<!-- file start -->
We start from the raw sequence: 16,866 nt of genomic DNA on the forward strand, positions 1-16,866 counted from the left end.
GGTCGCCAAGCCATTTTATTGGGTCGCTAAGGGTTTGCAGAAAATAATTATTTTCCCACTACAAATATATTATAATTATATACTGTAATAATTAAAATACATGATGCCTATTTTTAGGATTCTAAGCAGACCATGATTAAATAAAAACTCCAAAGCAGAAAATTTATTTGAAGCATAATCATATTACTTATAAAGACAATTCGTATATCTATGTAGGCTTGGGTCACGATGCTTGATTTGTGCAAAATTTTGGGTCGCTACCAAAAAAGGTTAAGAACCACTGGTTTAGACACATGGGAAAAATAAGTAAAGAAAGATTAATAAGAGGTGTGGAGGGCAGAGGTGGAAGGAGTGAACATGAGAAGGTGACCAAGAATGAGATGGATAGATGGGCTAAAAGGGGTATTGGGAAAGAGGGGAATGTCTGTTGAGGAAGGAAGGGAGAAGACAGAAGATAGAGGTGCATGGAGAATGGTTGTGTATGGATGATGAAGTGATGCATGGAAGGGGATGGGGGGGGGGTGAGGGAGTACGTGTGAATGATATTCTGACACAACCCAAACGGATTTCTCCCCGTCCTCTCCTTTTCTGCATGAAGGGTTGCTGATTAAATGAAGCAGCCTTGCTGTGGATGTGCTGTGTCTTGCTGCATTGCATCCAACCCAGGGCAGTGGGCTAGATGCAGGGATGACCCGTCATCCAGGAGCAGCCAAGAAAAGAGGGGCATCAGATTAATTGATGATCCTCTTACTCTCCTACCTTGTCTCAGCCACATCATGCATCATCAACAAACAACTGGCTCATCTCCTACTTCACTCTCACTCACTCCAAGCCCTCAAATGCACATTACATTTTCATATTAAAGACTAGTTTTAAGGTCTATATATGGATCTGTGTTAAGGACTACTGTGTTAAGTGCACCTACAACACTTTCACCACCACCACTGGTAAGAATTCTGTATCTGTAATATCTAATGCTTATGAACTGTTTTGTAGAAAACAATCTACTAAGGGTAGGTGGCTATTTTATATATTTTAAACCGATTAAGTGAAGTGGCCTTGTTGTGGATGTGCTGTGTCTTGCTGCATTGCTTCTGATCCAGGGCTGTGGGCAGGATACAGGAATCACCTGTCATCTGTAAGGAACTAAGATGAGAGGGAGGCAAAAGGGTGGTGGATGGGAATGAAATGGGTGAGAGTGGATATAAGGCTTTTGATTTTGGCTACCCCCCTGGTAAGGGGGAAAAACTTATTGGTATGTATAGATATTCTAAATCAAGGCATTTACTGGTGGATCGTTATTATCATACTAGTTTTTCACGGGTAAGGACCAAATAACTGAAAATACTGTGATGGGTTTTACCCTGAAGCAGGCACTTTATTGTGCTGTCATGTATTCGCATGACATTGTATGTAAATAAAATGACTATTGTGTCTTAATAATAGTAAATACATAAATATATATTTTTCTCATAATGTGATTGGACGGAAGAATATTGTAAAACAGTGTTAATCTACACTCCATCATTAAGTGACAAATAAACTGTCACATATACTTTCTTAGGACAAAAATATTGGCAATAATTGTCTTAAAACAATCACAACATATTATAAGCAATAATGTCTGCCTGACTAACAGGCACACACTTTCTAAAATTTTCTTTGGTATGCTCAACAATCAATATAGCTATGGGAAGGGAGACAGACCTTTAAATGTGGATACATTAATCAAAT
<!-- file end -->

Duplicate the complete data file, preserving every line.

We start from the raw sequence: 16,866 nt of genomic DNA on the forward strand, positions 1-16,866 counted from the left end.
GGTCGCCAAGCCATTTTATTGGGTCGCTAAGGGTTTGCAGAAAATAATTATTTTCCCACTACAAATATATTATAATTATATACTGTAATAATTAAAATACATGATGCCTATTTTTAGGATTCTAAGCAGACCATGATTAAATAAAAACTCCAAAGCAGAAAATTTATTTGAAGCATAATCATATTACTTATAAAGACAATTCGTATATCTATGTAGGCTTGGGTCACGATGCTTGATTTGTGCAAAATTTTGGGTCGCTACCAAAAAAGGTTAAGAACCACTGGTTTAGACACATGGGAAAAATAAGTAAAGAAAGATTAATAAGAGGTGTGGAGGGCAGAGGTGGAAGGAGTGAACATGAGAAGGTGACCAAGAATGAGATGGATAGATGGGCTAAAAGGGGTATTGGGAAAGAGGGGAATGTCTGTTGAGGAAGGAAGGGAGAAGACAGAAGATAGAGGTGCATGGAGAATGGTTGTGTATGGATGATGAAGTGATGCATGGAAGGGGATGGGGGGGGGGTGAGGGAGTACGTGTGAATGATATTCTGACACAACCCAAACGGATTTCTCCCCGTCCTCTCCTTTTCTGCATGAAGGGTTGCTGATTAAATGAAGCAGCCTTGCTGTGGATGTGCTGTGTCTTGCTGCATTGCATCCAACCCAGGGCAGTGGGCTAGATGCAGGGATGACCCGTCATCCAGGAGCAGCCAAGAAAAGAGGGGCATCAGATTAATTGATGATCCTCTTACTCTCCTACCTTGTCTCAGCCACATCATGCATCATCAACAAACAACTGGCTCATCTCCTACTTCACTCTCACTCACTCCAAGCCCTCAAATGCACATTACATTTTCATATTAAAGACTAGTTTTAAGGTCTATATATGGATCTGTGTTAAGGACTACTGTGTTAAGTGCACCTACAACACTTTCACCACCACCACTGGTAAGAATTCTGTATCTGTAATATCTAATGCTTATGAACTGTTTTGTAGAAAACAATCTACTAAGGGTAGGTGGCTATTTTATATATTTTAAACCGATTAAGTGAAGTGGCCTTGTTGTGGATGTGCTGTGTCTTGCTGCATTGCTTCTGATCCAGGGCTGTGGGCAGGATACAGGAATCACCTGTCATCTGTAAGGAACTAAGATGAGAGGGAGGCAAAAGGGTGGTGGATGGGAATGAAATGGGTGAGAGTGGATATAAGGCTTTTGATTTTGGCTACCCCCCTGGTAAGGGGGAAAAACTTATTGGTATGTATAGATATTCTAAATCAAGGCATTTACTGGTGGATCGTTATTATCATACTAGTTTTTCACGGGTAAGGACCAAATAACTGAAAATACTGTGATGGGTTTTACCCTGAAGCAGGCACTTTATTGTGCTGTCATGTATTCGCATGACATTGTATGTAAATAAAATGACTATTGTGTCTTAATAATAGTAAATACATAAATATATATTTTTCTCATAATGTGATTGGACGGAAGAATATTGTAAAACAGTGTTAATCTACACTCCATCATTAAGTGACAAATAAACTGTCACATATACTTTCTTAGGACAAAAATATTGGCAATAATTGTCTTAAAACAATCACAACATATTATAAGCAATAATGTCTGCCTGACTAACAGGCACACACTTTCTAAAATTTTCTTTGGTATGCTCAACAATCAATATAGCTATGGGAAGGGAGACAGACCTTTAAATGTGGATACATTAATCAAAT